EPOW - Ecology Picture of the Week

Each week a different image of our fascinating environment is featured, along with a brief explanation written by a professional ecologist.

11-17 May 2015

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How High Can A Bird Fly?

Bar-headed Goose (Anser indicus), Family Anatidae
Northern India

Credit & Copyright:  Dr. Bruce G. Marcot

Explanation:  This week, the main star is one of the highest-fliers in the world: a Bar-headed Goose ... vying for the altitude title of all birddom.  Often touted to be the highest flier, amazingly Bar-headed Geese can surmount the ridgelines and peaks of the mighty Himalayas.  

Research suggests that Bar-headed Geese follow valleys through their migration path across the Himalayas, staying mostly below 18,000 feet elevation.  But a recent study found that occasional  Bar-headed Geese will reach nearly 21,120 feet (that's an altitude of 4 miles above sea level, or 6,437 meters).  Their physiology provides more efficient red blood cells and greater blood flow with more capillaries, than your average honker.   

Other anecdotal sightings by mountain climbers near the top of Makalu have reported Bar-headed Geese flying far overhead, thus reaching a reported altitude of 29,500 feet (nearly 5.6 miles or 8,991 meters above sea level!).  Tested in wind tunnels, Bar-headed Geese have been found to be able to sustain hyperventilation of super-thin air supplies.  

The mighty Himalayas on a clear day!  The cloud-blown peak on the left
is Mt. Everest, topping at 29,029 feet (8,848 meters), and the
peak on the right is Makalu at 27,825 feet (8,481 meters).
Reportedly, climbers reaching the peak of Makalu have witnessed
Bar-headed Geese flying high overhead.

But also vying for -- and perhaps winning -- the highest-flying bird record is the Ruppell's Griffon Vulture of north and central Africa. 

A Ruppell's Griffon Vulture on a relatively low coarsing flight
in Hell's Gate National Park in the Rift Valley country
of southern Kenya, east Africa. 


Ruppell's Griffon Vultures have been reported to fly as high as 36,000 feet.  In one report from Côte d'Ivoire in east Africa, a Ruppell's Griffon Vulture apparently collided with an aircraft at 37,000 feet (that's 7 miles or about 11,300 meter straight up).  

Let's assume that these statistics are roughly correct, and that this vulture and this goose can reach astounding altitudes during their foraging and migratory flights.  What is a different way of thinking about all this?

Consider that at sea level (elevation zero), we experience what is called one bar of atmospheric pressure.  One bar is equivalent to about 14.7 psi (pounds per square inch).  Laying on the beach at sea level, nearly all of the atmosphere is above you, save for those rare places such as Death Valley that dip below sea level, and for various caves and mines that might also extend below sea level.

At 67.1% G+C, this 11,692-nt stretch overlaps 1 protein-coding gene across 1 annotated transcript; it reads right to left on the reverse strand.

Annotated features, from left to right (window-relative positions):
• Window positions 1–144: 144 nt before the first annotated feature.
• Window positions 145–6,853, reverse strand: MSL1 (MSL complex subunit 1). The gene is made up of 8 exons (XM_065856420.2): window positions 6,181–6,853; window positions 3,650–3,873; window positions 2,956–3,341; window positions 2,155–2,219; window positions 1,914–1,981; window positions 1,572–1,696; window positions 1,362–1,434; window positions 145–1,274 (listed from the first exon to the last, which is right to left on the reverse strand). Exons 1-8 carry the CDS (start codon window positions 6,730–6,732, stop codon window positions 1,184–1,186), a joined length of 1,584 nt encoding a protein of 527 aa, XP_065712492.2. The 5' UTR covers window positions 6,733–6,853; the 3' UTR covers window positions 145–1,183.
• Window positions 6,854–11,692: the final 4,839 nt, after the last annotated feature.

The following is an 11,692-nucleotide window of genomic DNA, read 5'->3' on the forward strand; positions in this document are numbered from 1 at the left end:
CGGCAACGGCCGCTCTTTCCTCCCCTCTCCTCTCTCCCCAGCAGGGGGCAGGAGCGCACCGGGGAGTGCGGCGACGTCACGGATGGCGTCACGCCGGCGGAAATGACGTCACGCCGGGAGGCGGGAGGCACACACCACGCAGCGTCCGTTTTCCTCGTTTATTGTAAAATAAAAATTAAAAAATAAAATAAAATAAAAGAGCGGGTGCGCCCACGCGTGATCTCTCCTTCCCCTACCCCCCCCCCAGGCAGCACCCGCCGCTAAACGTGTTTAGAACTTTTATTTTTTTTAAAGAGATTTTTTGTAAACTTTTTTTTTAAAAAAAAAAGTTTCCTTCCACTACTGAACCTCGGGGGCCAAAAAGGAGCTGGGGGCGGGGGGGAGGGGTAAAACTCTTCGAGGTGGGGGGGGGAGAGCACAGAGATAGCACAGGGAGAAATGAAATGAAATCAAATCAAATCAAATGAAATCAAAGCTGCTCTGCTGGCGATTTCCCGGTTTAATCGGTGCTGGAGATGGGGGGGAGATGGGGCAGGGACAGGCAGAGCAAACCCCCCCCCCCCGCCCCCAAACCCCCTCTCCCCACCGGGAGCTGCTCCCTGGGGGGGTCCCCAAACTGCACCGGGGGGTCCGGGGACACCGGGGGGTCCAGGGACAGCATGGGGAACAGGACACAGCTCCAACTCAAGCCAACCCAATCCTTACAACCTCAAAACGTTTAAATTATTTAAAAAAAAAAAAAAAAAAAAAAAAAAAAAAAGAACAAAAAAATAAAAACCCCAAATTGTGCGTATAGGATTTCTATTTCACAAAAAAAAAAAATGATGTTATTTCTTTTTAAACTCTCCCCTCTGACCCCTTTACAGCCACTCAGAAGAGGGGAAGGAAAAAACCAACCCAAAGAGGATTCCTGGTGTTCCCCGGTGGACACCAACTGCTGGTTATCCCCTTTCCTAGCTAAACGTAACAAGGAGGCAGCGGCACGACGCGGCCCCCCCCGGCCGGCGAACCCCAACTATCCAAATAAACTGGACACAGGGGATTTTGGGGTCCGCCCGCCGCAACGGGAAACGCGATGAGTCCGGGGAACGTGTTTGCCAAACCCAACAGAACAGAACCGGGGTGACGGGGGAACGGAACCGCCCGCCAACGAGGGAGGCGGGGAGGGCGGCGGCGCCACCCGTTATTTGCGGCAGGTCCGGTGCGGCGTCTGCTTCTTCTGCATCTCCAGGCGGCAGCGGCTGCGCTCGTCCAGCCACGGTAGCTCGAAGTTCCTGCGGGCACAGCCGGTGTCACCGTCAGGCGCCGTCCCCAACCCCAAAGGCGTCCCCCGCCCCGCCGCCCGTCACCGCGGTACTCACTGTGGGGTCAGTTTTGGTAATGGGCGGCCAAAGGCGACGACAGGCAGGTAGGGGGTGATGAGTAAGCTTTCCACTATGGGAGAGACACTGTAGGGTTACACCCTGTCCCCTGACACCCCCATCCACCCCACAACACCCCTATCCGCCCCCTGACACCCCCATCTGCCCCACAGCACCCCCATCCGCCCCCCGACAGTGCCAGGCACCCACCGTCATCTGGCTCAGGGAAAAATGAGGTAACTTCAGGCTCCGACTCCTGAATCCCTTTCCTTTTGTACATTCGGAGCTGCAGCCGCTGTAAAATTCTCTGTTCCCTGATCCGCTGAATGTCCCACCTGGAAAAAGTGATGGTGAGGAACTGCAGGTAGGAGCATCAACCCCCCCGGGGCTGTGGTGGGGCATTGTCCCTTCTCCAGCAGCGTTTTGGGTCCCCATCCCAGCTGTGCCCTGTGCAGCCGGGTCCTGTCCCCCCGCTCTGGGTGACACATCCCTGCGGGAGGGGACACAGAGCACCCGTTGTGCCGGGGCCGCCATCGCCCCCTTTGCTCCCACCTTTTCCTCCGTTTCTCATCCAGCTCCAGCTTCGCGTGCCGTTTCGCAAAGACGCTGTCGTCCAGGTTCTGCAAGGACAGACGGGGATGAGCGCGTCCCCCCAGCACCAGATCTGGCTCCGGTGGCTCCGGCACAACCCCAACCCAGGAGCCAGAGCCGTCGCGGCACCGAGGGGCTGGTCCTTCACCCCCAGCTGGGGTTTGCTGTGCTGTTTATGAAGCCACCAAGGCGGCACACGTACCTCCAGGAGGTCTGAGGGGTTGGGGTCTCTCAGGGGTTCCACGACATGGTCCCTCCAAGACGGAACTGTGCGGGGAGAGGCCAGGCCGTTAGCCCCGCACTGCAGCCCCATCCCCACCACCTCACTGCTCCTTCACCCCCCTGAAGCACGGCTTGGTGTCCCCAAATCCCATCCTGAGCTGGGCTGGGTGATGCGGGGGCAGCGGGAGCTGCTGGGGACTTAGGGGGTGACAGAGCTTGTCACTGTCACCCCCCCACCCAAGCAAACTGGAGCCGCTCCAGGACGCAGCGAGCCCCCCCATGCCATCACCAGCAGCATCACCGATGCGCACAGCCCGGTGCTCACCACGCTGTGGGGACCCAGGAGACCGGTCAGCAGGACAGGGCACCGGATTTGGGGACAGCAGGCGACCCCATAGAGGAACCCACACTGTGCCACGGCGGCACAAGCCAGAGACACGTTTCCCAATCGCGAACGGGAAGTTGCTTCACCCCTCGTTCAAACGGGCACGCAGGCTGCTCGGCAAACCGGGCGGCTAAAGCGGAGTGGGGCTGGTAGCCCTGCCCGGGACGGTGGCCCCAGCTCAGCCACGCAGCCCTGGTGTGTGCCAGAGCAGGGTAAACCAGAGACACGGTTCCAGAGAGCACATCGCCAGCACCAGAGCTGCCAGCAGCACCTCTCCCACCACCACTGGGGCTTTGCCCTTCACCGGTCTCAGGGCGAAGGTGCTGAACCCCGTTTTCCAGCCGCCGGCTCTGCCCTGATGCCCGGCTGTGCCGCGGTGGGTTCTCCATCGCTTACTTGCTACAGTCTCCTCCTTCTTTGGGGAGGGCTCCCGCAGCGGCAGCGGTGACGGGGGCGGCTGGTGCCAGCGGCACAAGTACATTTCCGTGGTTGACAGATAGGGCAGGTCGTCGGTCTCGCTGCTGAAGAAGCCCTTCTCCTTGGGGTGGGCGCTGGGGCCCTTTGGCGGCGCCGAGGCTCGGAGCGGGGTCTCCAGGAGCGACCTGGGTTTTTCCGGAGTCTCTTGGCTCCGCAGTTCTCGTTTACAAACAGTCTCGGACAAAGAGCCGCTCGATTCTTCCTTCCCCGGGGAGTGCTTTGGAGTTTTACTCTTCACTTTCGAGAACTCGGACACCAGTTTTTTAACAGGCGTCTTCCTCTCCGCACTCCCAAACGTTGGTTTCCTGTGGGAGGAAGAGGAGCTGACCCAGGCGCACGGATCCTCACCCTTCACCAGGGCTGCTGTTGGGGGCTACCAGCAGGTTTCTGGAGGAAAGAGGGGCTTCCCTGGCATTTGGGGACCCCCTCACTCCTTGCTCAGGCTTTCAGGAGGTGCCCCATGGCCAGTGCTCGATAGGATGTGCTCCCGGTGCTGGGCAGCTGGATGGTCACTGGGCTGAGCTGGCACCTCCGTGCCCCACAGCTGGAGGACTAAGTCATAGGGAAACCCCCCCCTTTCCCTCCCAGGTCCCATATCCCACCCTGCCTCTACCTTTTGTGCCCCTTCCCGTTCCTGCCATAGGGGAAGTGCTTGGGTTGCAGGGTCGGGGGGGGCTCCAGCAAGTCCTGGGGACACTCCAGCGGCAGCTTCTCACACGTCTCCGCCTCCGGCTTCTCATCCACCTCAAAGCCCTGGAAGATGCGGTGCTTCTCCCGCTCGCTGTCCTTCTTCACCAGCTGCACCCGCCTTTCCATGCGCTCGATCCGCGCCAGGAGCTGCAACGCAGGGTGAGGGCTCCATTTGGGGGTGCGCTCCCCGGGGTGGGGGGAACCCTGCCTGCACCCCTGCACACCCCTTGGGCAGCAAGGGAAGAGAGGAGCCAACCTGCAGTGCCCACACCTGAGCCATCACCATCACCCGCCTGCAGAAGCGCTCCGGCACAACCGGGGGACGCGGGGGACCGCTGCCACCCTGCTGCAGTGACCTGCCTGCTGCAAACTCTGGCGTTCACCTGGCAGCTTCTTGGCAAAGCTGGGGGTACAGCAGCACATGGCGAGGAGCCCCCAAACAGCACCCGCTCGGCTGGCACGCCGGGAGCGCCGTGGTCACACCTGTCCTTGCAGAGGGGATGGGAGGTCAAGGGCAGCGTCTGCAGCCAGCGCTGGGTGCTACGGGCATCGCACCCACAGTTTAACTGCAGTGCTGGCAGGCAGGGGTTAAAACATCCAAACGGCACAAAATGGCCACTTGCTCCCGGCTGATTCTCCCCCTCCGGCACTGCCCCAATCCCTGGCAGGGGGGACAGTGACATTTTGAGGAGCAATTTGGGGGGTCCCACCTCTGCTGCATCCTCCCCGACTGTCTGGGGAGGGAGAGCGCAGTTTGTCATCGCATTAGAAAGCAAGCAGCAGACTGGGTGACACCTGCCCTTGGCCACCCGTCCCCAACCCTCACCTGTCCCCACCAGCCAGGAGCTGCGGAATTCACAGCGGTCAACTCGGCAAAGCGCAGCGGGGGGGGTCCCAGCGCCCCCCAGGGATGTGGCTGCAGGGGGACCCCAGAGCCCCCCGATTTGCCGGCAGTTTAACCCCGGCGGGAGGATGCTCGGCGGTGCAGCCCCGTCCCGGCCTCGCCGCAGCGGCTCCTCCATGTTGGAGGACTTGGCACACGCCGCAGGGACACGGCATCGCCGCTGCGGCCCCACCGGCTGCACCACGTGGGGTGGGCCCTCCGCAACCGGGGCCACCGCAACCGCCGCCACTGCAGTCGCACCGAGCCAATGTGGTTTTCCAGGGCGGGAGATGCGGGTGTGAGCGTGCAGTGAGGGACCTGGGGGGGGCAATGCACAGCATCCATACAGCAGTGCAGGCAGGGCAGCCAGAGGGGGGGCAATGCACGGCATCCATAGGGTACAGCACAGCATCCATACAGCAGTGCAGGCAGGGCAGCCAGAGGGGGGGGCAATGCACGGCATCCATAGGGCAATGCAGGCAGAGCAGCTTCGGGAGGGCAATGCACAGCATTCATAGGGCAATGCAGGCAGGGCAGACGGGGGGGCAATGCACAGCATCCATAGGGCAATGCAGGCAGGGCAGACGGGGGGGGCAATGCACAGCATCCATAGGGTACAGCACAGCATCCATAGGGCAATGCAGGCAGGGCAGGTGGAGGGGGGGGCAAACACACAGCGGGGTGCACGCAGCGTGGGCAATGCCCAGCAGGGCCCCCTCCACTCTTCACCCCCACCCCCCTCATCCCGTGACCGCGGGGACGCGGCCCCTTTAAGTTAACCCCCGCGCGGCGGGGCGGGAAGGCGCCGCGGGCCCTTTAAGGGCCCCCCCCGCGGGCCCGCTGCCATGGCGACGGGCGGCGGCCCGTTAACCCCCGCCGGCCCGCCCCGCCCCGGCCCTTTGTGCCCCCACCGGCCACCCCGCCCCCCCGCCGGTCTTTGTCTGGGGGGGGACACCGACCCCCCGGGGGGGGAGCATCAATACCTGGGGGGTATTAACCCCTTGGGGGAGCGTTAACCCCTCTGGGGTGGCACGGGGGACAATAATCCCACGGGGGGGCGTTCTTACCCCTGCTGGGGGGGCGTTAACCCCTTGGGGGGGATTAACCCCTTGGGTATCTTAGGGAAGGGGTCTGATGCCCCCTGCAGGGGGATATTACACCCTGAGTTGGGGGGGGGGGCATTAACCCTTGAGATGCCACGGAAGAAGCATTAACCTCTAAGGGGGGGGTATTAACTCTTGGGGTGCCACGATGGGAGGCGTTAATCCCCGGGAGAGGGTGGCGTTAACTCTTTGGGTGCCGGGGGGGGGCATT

So what is the air pressure in, say, a small single-engine plane flying at an altitude of 5,000 feet AMSL (above mean sea level)?  This is told by the simple formula for calculating air pressure:

where p = the resulting atmospheric pressure measured in bars; 
=  the pressure in bars at height h = 0, so for our purposes here to compare to sea level, p0 = 1; 
= height or altitude measured in kilometers; and 
= a scaling factor which, for h expressed in kilometers, h0 = 7.  
And e is a mathematical constant (called Euler's number) which equals about 2.718.  

The result of all this is that the higher you fly, the lower is the atmospheric pressure ... and it lowers by a negative exponential function, meaning that the pressure drops less rapidly the higher you go.  But it still drops.

If our hypothetical plane is flying at 5,000 feet (= 947 meters or 0.947 km), then p = (1)(e-(0.947/7)) = 0.87 bars.  Remember, at sea level, the atmospheric pressure is (by definition) 1 bar.  So the plane is flying at an altitude where the air has 87% of the pressure as compared to sea level.  Another way to think about this is that the plane is flying above 100 - 87 = 13% of the Earth's atmosphere, by pressure.  


OK, so what about these high avian fliers?

The Bar-headed Goose, flying above Makalu at its record of approximately 29,500 feet or 8,991 meters or 8.991 km, is flying where air pressure is at p = (1)(e-(8.991/7)) = 0.28 bars.  Where it flies, it is above 100 - 28 = 72% of the Earth's atmosphere (again, by pressure)!  

And the Ruppell's Griffon Vulture?  If a plane actually struck one at 11,300 meters (11.3 km) altitude, then the vulture was probably panting for thin oxygen at p = (1)(e-(11.3/7)) = 0.20 bars ... above 80% of the Earth's atmosphere (by pressure)!  


So THIS then is how high a bird can fly!

Think left and think right and think low and think high.
Oh, the thinks you can think up if only you try!
Dr. Seuss

Postscript:  As high as these fliers are winging, they are not yet reaching truly astronomical heights.  Although there is no specific altitude where Earth's atmosphere suddenly drops to zero, and thus where "space" begins, the widely accepted threshold altitude (called the Karman Limit) is at about 62 miles or about 100 km.  The Ruppell's Griffon Vulture might have been seen (bird-struck by a plane) at 11.3 km, so it would still have a long way to go to reach the final frontier.  
     For further perspective, the International Space Station circles the Earth in what is called low Earth orbit, at a range of about 205-255 miles, or 330-410 km.  At that height, there is little risk of the ISS striking a Ruppell's Griffon Vulture...   


Next week's picture:  Khasi Pitcher Plant by the Roadside

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